With a message of drug safety and a burst of colorful foam, Virginia Commonwealth University pharmacy student Camille Schrier wowed the judges and won Miss America.
Her talent — a dramatic science demonstration of the catalytic conversion of hydrogen peroxide that shot bursts of colored foam high into the air — launched her over many of the other finalists, who showed off more traditional skills such as dancing and ballad singing.
The Virginia Tech graduate has degrees in biochemistry and systems biology and is pursuing a doctorate in pharmacy at the VCU School of Pharmacy. Her campaign initiative focused on educating people on the dangers of misusing medications including opioids.
“I am so proud to break stereotypes about who Miss America can be,” she told the judges.
Schrier’s science demonstration had already won the preliminary talent competition — and $2,000 — earlier in the week.
“We need to show that Miss America can be a scientist and that a scientist can be Miss America,” Schrier said during the interview round of the competition Thursday night in Uncasville, Connecticut.
Schrier won the right to compete by winning the title of Miss Virginia in June with the help of her science-related talent exhibition. That win and the video of her demonstration led millions around the world to see her story on TV news reports, social media and websites.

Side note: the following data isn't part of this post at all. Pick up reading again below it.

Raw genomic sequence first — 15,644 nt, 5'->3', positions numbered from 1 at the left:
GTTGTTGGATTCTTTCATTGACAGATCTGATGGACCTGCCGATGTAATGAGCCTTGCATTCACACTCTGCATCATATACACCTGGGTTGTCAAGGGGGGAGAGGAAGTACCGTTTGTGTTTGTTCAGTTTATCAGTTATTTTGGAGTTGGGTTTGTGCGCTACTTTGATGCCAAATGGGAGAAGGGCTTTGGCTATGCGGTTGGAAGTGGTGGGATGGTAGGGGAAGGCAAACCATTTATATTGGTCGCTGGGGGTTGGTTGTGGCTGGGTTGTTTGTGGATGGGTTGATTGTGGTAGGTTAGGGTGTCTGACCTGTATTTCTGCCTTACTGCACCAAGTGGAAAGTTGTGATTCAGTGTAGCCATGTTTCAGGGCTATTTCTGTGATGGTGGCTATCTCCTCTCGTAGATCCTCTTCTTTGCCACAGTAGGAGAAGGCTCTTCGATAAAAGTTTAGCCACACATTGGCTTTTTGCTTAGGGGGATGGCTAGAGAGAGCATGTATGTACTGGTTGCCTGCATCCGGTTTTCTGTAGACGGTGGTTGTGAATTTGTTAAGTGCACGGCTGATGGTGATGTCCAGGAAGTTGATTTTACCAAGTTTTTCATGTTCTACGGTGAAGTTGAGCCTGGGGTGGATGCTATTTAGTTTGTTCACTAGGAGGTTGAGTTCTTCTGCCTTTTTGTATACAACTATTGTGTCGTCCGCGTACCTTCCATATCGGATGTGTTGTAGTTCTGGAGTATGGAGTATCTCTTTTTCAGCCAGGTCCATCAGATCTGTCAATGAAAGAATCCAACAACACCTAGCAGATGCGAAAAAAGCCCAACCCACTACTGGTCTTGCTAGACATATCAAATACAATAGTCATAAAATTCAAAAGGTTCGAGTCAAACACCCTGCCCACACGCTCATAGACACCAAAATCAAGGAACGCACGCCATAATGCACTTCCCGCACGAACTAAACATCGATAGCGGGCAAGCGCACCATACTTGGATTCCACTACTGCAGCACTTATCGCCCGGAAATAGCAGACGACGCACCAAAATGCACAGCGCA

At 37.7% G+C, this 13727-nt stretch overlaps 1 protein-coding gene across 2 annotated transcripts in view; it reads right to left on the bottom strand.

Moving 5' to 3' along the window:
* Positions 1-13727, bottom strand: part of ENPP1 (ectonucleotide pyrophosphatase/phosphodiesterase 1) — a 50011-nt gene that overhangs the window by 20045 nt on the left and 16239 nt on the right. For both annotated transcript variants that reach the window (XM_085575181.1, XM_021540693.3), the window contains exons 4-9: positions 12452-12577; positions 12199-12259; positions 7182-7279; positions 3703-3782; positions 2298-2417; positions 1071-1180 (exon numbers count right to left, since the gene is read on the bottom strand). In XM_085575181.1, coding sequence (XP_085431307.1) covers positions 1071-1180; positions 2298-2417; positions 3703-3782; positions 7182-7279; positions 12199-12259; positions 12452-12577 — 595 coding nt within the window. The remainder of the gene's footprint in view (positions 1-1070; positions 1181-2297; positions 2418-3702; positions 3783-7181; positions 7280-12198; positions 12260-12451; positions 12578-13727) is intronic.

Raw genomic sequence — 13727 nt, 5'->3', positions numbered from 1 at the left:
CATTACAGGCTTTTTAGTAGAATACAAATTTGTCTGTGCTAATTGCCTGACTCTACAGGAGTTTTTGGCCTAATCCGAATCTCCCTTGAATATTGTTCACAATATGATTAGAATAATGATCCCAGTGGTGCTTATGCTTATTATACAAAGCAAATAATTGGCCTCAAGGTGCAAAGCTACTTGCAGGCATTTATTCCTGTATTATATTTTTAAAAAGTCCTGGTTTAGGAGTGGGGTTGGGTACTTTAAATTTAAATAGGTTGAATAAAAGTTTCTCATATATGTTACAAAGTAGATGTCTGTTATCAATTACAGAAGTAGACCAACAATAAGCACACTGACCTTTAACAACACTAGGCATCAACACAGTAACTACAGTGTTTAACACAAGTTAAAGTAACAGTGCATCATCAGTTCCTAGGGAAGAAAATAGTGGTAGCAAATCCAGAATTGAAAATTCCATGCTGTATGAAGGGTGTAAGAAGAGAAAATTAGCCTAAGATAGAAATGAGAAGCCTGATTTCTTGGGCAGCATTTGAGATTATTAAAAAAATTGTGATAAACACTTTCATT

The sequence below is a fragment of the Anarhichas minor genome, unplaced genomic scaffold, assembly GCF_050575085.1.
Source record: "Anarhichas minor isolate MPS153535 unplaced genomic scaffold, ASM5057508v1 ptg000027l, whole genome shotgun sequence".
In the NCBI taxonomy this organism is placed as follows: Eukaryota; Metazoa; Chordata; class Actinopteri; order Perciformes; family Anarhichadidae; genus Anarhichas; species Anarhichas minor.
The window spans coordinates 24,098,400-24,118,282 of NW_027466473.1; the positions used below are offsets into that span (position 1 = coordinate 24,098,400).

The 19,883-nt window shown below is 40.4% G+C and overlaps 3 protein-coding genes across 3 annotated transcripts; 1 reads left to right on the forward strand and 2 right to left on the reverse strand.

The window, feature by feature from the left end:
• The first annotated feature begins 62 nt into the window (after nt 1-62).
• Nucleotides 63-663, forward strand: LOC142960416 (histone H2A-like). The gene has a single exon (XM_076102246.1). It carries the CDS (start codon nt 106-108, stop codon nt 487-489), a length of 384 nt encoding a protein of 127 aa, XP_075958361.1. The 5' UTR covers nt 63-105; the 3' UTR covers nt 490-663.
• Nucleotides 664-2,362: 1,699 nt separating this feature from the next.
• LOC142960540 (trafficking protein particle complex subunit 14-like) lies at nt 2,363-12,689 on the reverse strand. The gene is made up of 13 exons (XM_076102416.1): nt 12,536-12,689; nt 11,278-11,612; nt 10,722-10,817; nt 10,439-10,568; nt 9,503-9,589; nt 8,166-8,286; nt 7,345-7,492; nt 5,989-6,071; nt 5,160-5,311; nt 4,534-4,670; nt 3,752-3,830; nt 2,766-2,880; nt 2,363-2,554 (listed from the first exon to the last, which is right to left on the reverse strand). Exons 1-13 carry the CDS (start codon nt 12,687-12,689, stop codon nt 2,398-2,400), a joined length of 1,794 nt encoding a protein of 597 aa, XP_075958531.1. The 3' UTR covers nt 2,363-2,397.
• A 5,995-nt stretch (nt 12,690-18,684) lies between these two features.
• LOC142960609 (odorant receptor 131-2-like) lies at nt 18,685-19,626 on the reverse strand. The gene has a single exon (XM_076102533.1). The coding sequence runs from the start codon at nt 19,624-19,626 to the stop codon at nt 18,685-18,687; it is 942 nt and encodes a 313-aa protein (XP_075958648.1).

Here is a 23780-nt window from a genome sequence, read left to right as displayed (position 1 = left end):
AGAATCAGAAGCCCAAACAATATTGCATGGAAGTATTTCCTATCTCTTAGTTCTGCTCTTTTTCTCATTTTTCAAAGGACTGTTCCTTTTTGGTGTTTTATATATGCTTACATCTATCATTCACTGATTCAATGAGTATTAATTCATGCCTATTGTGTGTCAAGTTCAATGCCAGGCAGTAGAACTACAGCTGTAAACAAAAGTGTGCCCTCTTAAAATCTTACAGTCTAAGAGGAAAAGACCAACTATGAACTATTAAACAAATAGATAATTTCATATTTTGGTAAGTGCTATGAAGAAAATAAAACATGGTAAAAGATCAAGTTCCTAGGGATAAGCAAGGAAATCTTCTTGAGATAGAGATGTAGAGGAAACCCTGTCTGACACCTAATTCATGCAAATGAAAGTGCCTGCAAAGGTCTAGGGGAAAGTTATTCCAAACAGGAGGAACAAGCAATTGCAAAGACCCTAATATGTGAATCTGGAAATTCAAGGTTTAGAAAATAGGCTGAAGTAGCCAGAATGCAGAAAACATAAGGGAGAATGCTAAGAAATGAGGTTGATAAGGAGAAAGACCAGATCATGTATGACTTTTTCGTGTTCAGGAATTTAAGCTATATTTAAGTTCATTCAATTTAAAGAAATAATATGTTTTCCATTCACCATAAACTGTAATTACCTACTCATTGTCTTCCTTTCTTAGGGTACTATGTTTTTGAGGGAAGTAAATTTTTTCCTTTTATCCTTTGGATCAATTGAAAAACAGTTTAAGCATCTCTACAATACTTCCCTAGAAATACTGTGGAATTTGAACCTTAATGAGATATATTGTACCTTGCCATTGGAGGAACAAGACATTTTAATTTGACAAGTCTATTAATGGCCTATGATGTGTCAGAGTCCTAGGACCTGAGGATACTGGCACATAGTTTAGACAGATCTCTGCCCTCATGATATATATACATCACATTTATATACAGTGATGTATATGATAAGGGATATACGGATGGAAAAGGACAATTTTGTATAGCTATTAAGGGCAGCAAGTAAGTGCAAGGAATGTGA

“I’m trying to be like Bill Nye [the science guy],” she told VCU News this summer, explaining her approach. “That’s what I’m going for. I want to get kids excited, but I don’t want it to be boring.”
Since her June win, Schrier has taken a year off from her studies at VCU to tour the state and share her campaign platform of STEM awareness and drug safety. She has spoken about science and medication to hundreds of schoolchildren and on national TV shows, including “The Kelly Clarkson Show” and “CBS This Morning.”
Scientists have taken notice. In November, General Electric Co. invited her to speak at its laboratories in New York. “From one scientist to another, you’re doing us women in STEM proud and inspiring a whole new generation of female scientists,” Fiona Ginty of GE Research told Schrier in a video inviting her to the labs.
Schrier, a Pennsylvania native, said she was an athletic kid, never a “girly-girl.” She attributes her love of science and nature to an eighth-grade science class. When she was 14, she became interested in pageants as a creative outlet.